Weird­est thing you pack to travel to events?

I al­ways make sure to pack Banana­grams to play with my train­ing part­ners when we have some down­time.

Guilty plea­sure?

Binge- watch­ing The Of­fice on Net­flix. Michael Scott is the world’s best boss.

A ma­jor tele­vi­sion net­work asks you and fel­low U. S. Sail­ing Team ath­lete Bora Gu­lari to co-host an ex­er­cise TV show to hype the Tokyo Olympics. Are you down?

I am so down. Not only would Bora be the coolest guy ever to co- host with but, call me crazy, an ex­er­cise TV show would be so fun. Q

Colleen Bau­mann had a tough start to her col­lege sail­ing ca­reer — she couldn’t sail. She started her fresh­man year at Old Do­min­ion Univer­sity re­cov­er­ing from a shoul­der in­jury, which she sus­tained during a high school re­gatta the pre­vi­ous spring. Af­ter surgery, phys­i­cal ther­apy and a six-month re­cov­ery, she was fi­nally cleared to start sail­ing again in Jan­uary. Luck­ily, her new team­mates and coaches kept her in­volved and raised her spir­its.

“It was heart­break­ing not to be able to sail,” says Bau­mann. “Since I was 11 years old, the long­est I have ever gone with­out sail­ing is a cou­ple of months. I had to be out for a year be­cause of my shoul­der. It felt like a life­time.”

ODU coaches in­cluded Bau­mann in ev­ery­thing from sit­ting in on prac­tice in the coach boat to a spe­cial­ized weight-train­ing work­out. “Be­cause of this, I never felt like the odd man out on the team,” says Bau­mann. “Every­one treated me like a nor­mal team­mate, not some­one who they had never seen sail. That made a huge dif­fer­ence. It also helped me ad­just to col­lege a lot eas­ier with the struc­ture this pro­vided me,” she ex­plains. “It was help­ful to be able to see what the coaches saw during prac­tice.”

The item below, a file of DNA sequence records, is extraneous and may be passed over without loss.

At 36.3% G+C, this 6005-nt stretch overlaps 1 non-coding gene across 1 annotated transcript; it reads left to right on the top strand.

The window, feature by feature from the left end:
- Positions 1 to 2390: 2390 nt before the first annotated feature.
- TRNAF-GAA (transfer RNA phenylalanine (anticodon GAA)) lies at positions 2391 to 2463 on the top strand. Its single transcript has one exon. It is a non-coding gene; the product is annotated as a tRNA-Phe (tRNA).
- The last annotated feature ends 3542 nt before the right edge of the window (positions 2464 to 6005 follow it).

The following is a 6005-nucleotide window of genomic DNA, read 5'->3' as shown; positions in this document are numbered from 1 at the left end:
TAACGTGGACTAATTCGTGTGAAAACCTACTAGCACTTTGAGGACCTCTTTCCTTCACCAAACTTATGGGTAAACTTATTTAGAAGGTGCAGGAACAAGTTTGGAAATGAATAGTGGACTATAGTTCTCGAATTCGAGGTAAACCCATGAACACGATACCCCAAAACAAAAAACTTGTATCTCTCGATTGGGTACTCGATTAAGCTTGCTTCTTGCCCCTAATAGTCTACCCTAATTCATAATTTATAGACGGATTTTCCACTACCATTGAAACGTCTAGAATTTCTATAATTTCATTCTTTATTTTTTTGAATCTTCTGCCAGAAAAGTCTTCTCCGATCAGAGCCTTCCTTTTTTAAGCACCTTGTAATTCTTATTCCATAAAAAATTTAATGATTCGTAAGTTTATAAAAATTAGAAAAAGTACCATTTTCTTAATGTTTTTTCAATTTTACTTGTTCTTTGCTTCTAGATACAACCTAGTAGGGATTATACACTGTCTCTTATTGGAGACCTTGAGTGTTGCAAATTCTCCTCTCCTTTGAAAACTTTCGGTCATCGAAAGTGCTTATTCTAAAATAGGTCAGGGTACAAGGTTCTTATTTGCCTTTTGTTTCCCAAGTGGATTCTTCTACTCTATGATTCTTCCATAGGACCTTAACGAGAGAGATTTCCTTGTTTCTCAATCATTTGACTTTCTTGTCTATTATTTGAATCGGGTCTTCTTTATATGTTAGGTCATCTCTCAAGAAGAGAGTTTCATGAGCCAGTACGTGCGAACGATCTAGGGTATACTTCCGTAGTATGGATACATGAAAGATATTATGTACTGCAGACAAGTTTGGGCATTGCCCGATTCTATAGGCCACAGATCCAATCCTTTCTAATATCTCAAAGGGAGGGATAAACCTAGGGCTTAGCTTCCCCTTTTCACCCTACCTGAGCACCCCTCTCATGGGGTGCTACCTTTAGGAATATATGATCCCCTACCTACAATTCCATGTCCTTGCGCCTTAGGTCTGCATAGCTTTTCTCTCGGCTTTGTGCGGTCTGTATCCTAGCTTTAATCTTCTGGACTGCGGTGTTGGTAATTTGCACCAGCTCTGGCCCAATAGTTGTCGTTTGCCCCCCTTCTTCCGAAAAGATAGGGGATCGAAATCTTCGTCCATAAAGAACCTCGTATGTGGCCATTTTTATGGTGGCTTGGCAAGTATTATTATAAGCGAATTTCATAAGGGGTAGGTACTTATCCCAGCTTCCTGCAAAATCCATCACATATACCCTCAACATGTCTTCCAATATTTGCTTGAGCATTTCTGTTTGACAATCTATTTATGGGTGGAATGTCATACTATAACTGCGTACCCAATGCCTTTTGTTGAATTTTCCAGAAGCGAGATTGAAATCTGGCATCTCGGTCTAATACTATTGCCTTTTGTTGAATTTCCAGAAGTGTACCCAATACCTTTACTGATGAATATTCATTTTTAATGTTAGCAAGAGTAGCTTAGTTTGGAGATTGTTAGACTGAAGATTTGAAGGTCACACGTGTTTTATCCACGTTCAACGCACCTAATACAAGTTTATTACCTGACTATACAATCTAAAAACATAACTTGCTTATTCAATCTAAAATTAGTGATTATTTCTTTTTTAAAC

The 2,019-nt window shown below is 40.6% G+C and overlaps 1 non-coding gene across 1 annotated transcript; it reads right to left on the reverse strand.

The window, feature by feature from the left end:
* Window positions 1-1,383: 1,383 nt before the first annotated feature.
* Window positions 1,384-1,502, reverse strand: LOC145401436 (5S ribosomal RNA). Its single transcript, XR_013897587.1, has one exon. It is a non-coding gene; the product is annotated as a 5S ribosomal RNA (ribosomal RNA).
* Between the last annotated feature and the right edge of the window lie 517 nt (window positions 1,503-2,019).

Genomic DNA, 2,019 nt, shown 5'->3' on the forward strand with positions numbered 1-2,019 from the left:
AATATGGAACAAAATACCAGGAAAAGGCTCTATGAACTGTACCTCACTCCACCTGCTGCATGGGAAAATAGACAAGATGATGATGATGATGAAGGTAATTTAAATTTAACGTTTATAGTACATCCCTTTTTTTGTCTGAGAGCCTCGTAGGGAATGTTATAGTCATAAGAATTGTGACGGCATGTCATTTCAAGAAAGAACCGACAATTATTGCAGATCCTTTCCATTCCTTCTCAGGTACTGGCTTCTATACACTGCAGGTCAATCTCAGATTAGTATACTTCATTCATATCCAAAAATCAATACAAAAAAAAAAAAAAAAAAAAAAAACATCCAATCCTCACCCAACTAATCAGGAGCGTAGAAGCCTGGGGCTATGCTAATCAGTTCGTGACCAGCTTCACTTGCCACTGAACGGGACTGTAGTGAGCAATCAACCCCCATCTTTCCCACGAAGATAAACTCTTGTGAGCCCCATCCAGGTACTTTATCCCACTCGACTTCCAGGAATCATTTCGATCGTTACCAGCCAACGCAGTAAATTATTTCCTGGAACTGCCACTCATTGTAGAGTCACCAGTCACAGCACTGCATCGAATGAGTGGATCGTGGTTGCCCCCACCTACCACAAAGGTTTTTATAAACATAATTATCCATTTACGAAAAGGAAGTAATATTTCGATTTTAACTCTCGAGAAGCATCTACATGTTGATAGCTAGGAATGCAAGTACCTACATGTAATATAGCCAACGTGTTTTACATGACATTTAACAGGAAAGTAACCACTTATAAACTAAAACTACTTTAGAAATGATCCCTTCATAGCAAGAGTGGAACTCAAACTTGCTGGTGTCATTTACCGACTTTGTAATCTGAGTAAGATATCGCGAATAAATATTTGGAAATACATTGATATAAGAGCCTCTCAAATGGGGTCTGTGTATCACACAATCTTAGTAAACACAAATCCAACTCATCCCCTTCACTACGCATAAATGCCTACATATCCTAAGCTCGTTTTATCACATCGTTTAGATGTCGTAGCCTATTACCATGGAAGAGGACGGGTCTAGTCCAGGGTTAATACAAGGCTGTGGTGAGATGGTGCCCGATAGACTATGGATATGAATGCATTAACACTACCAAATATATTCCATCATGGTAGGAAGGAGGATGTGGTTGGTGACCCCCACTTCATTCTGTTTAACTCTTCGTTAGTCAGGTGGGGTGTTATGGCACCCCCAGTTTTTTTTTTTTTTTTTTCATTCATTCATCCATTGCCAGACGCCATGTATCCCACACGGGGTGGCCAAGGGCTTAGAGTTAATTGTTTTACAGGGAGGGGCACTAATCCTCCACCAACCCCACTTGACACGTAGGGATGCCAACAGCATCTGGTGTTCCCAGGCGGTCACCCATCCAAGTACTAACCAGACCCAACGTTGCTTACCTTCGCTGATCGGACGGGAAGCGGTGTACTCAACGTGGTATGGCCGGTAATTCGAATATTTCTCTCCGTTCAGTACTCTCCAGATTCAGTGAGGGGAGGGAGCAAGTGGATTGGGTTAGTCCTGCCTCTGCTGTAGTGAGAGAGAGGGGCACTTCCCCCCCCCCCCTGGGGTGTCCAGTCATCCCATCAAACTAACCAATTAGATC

In­stead of dwelling on not be­ing able to sail, Bau­mann used her time with the coaches to learn about FJ tun­ing, boat po­si­tion­ing, course lever­age and fleet-rac­ing tac­tics.

Bau­mann is back sail­ing for the spring sea­son and learn­ing how to move in the boat with her re­cov­er­ing shoul­der.

“I strug­gled a lot to fig­ure out how to switch my tiller during tacks since I couldn’t reach my arm all the way be­hind my back, but my coach, Mitch Brind­ley, and team­mate Carter Lit­tle were help­ful in show­ing me new tech­niques,” she ex­plains. Her focus now is on im­prov­ing and get­ting her boathandling back to 100 per­cent.

Bau­mann at­tributes her love of sail­ing to the ex­pe­ri­ence she had grow­ing up in the Columbia YC pro­gram in Chicago. Her coach, Kurt Thom­sen, es­pe­cially in­flu­enced her.

“He went above and be­yond his job ti­tle and treated his sailors like fam­ily. He is the rea­son I’m able to be on ODU’S sail­ing team,” she says. Bau­mann sees the same com­mu­nity in col­lege sail­ing through her team­mates and the sailors on other teams she sees at re­gat­tas.

“My team­mates and coaches [ at ODU and Columbia] are my big­gest mo­ti­va­tion. So many peo­ple have put time into help­ing me be my best, and I want to not have wasted it. Sail­ing is one of the big­gest parts of my life, and I owe it to my­self and every­one else to do my best,” Bau­mann says. “My best friends are on my team. Every­one pushes each other to be their best whether it’s on the wa­ter, in the weight room or in the class­room.”

Bau­mann is look­ing for­ward to keep­ing up her GPA, stay­ing on the dean’s list and grad­u­at­ing on time with a ma­jor in mar­ket­ing and a mi­nor in po­lit­i­cal science.

But she is es­pe­cially look­ing for­ward to ODU host­ing the spring na­tion­als, and a chance to see the best sailors in col­lege sail­ing com­pete for the cham­pi­onship.